Resources and tips for the self-published author.

Publishing News Roundup Series: Kids Category Added to Self-Publishing Awards

by Maureen Crisp •  October 14, 2020  •   Follow

Published in News  •  No comments

The Selfies have been the ultimate symbol of success for self-publishers, and now kid lit can partake.

Children’s literature is an essential part of publishing. It is also a large part of the self-publishing world. To honor its significance, children’s authors can now be honored in the self-publishing Selfie awards. Self-published authors of children’s literature can now be recognized for the important role they play in the community.


You Deserve An Award


Awards are the external validation that you have ‘made it’ as a writer. Just entering or long listing can be affirming that your work is good. This week Publishers Weekly who administers The Selfies – Awards for self-published books added a new category – Kids books.

Meanwhile, The New Publishing Standard takes The Bookseller to task for blowing hot and cold over allowing self publishers a place at the award table… or under it.


Rachel Thompson has a great article on Anne R Allens Blog on writing, marketing, and staying mentally healthy in these challenging times. It’s all in the quality of care you give to yourself.


Kris Rusch is also thinking about self-care. How are you framing the pandemic to yourself? Kris explains that this once in a generation event changes human behavior forever. Are you allowing yourself the mental space to absorb new behaviors or do you think we will get back to normal?


What’s New In Publishing has been looking at what publishers have learned during lockdown.

They talked with three UK publishers about lessons learned and changes made in their operations which they are taking into the future. 


Teleread has an opinion piece of the demise of comics. It was news to me… but I understand the reason to be concerned. Comics were originally aimed at the Middle-Grade child… Has anyone seen any of these comics around lately?


How many of you stuck at home in the pandemic have been twiddling your thumbs over the games console? Did you know that games need stories? Abeer Kapoor writes about the opportunities for writers in the gaming industry.


Two powerhouses of writing in one place… Joanna Penn interviews Katie Weiland. It’s all about craft and story planning in this great episode/ transcript.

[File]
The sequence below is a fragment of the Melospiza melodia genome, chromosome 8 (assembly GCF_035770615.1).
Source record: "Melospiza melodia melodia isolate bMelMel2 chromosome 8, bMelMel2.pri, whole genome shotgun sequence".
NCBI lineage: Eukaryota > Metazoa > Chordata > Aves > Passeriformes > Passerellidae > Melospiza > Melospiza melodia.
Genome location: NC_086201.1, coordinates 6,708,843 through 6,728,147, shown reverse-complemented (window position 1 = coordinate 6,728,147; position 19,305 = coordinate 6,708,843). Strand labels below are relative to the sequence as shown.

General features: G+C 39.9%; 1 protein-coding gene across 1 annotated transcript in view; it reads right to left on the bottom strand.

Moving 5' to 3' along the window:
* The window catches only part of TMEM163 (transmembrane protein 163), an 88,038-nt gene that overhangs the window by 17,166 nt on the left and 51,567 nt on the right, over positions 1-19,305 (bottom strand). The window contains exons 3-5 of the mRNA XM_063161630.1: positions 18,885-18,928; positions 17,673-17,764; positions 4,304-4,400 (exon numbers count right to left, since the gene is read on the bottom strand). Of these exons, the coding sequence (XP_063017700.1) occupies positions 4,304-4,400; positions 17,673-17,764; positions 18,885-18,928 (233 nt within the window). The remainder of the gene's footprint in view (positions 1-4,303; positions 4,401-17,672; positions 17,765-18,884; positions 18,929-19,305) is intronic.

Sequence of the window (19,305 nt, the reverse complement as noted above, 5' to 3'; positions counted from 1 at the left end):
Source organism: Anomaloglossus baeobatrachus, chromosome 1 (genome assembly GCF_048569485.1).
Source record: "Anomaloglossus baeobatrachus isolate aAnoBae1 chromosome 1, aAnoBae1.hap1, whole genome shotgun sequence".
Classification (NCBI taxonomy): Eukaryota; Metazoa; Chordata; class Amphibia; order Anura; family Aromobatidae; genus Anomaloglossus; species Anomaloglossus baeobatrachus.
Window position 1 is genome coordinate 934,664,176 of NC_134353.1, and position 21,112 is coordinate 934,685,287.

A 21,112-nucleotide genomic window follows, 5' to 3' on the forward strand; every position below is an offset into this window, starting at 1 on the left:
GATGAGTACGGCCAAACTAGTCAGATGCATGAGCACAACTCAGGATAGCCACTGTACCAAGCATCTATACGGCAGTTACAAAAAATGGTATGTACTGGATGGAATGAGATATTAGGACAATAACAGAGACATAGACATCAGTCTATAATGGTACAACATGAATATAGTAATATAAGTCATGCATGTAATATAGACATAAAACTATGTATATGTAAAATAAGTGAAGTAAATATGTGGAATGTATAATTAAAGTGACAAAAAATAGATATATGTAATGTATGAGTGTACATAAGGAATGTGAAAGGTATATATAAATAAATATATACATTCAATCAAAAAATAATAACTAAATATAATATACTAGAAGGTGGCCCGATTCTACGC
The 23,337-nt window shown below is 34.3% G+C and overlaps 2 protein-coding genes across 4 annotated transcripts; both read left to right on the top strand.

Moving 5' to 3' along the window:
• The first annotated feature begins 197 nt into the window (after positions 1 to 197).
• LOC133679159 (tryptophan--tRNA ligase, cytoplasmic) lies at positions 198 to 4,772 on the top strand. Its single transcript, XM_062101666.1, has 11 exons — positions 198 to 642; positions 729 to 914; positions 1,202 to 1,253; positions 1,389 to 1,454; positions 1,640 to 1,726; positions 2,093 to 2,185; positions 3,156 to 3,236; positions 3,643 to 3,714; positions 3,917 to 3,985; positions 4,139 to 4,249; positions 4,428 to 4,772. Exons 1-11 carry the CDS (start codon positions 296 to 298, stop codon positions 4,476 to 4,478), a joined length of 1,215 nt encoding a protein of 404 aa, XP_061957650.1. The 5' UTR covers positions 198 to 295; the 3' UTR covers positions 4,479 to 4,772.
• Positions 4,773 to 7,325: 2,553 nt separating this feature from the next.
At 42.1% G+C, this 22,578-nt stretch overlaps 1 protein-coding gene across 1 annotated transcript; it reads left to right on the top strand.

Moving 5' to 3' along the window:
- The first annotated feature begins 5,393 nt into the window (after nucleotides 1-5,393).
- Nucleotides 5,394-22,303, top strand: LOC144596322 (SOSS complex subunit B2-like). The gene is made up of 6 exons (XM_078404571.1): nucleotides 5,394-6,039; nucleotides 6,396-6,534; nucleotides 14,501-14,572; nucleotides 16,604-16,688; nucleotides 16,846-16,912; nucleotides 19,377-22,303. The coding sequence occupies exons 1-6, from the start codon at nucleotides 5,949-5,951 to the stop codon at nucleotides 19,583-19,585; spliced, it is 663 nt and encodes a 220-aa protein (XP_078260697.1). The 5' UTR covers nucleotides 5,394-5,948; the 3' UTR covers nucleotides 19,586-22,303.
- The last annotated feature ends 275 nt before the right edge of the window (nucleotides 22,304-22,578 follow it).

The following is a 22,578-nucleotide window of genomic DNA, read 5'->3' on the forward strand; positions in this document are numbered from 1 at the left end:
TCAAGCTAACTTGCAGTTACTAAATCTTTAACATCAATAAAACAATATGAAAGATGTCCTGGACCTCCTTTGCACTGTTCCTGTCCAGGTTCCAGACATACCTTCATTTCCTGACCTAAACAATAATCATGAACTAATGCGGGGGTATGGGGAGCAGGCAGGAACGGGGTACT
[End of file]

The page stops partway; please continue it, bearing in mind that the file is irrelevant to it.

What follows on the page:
How long should a short story be? Reedsy has an interesting blog post on examining the short story- and you can sign up for their weekly short story competition.


In The Craft Section,

Timeless endings– Donald Maass

Creating Characters who clash- Angela Ackerman- Bookmark

5 exercises for honing story instincts– K M Weiland – Bookmark

Stuck in the middle– Janice Hardy

Creating Believable characters- Elizabeth S Craig- Bookmark

60 words for Just– Kathy Steinemann- Bookmark


In The Marketing Section,

 2 Great posts from Penny Sansevieri-Planning for holiday sales and Knowing your reader– Bookmark

Presenting Virtually– Tamsen Webster- Bookmark

Quenching your readers’ thirst– Judith Briles

Author newsletters- DIYMFA -Helen Darling


To Finish,

October is known as NaNoPrepMo… or the preparation month before National Novel Writing Month. Angela Ackerman sets out a few good reasons for why NaNoWriMo should be on your must-do list this year. If you are looking at your Work In Progress,  you can still do NaNoWriMo… just log your words.

Every year Kevin J Anderson curates a writer’s bundle of craft books on Storybundle. There is a great collection this year. Check it out- Cheaper than an award ceremony you can’t attend.






About Maureen Crisp

Maureen Crisp has been writing her weekly publishing roundups for over seven years. She is a traditionally published children's author as well as indie-published. She lives in New Zealand and is heading the team organising the 4th National Conference of Children's Writers and Illustrators. She is currently trying her hand at writing a children’s book series if she can drag herself away from forever tweaking her Mars novel or obsessing over space.